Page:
Trust in the Wilderness

I have moments when I think back nostalgically to life “before the virus.” I was flying constantly from city to city. I would speak at conferences, travel to clients, eat at restaurants, stay in hotels, jump in rideshares, go to the gym…everything was effortless.

I can’t say that I loved that life. Life as a “road warrior” wears you down. But I think back now at the ease with which I could navigate life, and I wish for just a taste of it again.

Erika Fine in her poem, “Wish” gave words to my longing:


The weeks go by, the fourth, the fifth,
And normalcy’s become a myth.
I want to hug, I want to hold,
I want this deadly scourge controlled.
I want to walk amidst a crowd.
I want to lift this morbid shroud.
I sit, sequestered in my home,
And yearn to mingle, travel, roam.
My energy is out of whack —
I want my normal problems back.

I think about Moses and the Israelites wandering in the wilderness for 40 years. The story tells of the Israelites gathering before Moses and his brother Aaron to complain. “Why didn’t you just let us die in slavery? We want to go back,” they told him. “We miss what we knew. At least we had decent food.”

God hears their cries and sends bread raining down from the sky so that they would know that they were not alone on the journey. God was with them. They must continue on, trusting that the land they were traveling to was better than what they left behind.

Some stories never die because they reveal the core of the human experience.

We are wandering in the wilderness. We left a world that we knew. We lived exhausting lives driven by unsustainable systems, but we knew the rat race. Now, we don’t know. We don’t know what is happening with this virus. We don’t know what is happening with our elections. We don’t know what is happening with our economy. We don’t know what is happening with our schools. We don’t know.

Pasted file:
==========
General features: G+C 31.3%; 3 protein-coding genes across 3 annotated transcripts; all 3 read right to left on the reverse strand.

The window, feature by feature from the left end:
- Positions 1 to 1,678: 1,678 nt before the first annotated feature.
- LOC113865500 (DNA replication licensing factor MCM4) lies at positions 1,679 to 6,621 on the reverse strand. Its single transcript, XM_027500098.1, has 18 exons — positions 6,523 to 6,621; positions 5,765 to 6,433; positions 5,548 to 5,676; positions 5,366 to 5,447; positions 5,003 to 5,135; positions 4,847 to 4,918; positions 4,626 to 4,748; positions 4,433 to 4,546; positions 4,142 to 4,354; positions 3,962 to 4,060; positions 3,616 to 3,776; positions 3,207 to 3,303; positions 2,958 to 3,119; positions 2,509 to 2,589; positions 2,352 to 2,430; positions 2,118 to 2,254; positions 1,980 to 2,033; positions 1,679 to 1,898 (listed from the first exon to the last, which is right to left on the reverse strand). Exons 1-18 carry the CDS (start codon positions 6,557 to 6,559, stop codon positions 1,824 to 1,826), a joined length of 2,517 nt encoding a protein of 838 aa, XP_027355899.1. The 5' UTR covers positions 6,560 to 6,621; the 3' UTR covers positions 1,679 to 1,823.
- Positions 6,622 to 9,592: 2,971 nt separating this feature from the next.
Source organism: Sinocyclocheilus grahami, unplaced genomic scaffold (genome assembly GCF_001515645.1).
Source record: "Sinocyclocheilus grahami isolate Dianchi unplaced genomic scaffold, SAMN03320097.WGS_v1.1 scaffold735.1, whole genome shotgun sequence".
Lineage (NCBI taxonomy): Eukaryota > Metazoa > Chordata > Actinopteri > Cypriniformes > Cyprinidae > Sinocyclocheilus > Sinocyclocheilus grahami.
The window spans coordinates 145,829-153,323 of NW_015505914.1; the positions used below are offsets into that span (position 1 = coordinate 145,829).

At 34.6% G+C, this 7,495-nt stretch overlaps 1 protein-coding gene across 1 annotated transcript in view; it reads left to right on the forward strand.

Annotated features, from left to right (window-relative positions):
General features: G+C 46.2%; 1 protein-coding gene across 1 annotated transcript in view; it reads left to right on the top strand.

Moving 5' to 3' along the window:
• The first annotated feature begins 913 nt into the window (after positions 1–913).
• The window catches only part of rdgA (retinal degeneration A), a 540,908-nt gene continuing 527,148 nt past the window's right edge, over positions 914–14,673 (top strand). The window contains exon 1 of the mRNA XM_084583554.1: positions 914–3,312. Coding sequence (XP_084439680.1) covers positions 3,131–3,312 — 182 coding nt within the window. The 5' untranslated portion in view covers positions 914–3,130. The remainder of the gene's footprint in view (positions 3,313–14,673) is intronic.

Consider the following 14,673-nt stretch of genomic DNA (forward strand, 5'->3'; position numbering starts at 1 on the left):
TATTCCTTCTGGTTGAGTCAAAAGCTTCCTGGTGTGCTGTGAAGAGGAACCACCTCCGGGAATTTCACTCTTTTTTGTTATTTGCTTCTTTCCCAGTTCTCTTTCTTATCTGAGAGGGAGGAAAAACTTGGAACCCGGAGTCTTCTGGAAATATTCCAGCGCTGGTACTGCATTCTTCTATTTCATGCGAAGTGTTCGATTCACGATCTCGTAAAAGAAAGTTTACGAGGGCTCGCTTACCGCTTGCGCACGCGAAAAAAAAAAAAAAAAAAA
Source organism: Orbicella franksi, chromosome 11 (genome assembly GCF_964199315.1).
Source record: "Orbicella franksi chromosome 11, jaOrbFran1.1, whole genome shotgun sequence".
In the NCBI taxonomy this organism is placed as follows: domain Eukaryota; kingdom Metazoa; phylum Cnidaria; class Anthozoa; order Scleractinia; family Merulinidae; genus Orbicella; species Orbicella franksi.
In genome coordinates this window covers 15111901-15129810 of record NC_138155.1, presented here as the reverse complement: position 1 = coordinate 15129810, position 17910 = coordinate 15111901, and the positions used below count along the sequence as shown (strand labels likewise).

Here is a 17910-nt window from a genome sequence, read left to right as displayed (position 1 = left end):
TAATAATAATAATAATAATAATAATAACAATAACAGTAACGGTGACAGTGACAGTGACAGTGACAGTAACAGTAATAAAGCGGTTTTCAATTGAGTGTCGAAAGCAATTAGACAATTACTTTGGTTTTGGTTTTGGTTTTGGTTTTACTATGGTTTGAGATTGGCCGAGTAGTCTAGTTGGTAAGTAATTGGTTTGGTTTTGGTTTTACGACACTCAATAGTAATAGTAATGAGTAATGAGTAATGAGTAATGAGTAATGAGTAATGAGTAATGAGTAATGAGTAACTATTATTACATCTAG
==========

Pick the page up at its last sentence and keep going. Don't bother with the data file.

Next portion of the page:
But the Story of God always says, “You are not alone. You are never abandoned. I am with you every step of the way.” It’s the Sacred Story told from the beginning of time.

Because of that promise, we can trust that the world we create together is better than the world we are leaving behind. We have a long way to go. We have challenging days ahead. We will experience setbacks and have moments of deep discouragement. But we are on the right journey for this time. With every step we take and every day that passes, we are waking up to the potential God has seen in us all along. We are becoming the Beloved Community.

So, God keeps sending us bread and says, “Carry on, dear ones. Keep the faith. Together we are creating a new, better world for all.”

May it be so,


Prayer for the Week

Loving God,

Make me an instrument of your love,
that I might be
in all things,
toward all people,
for all my days.


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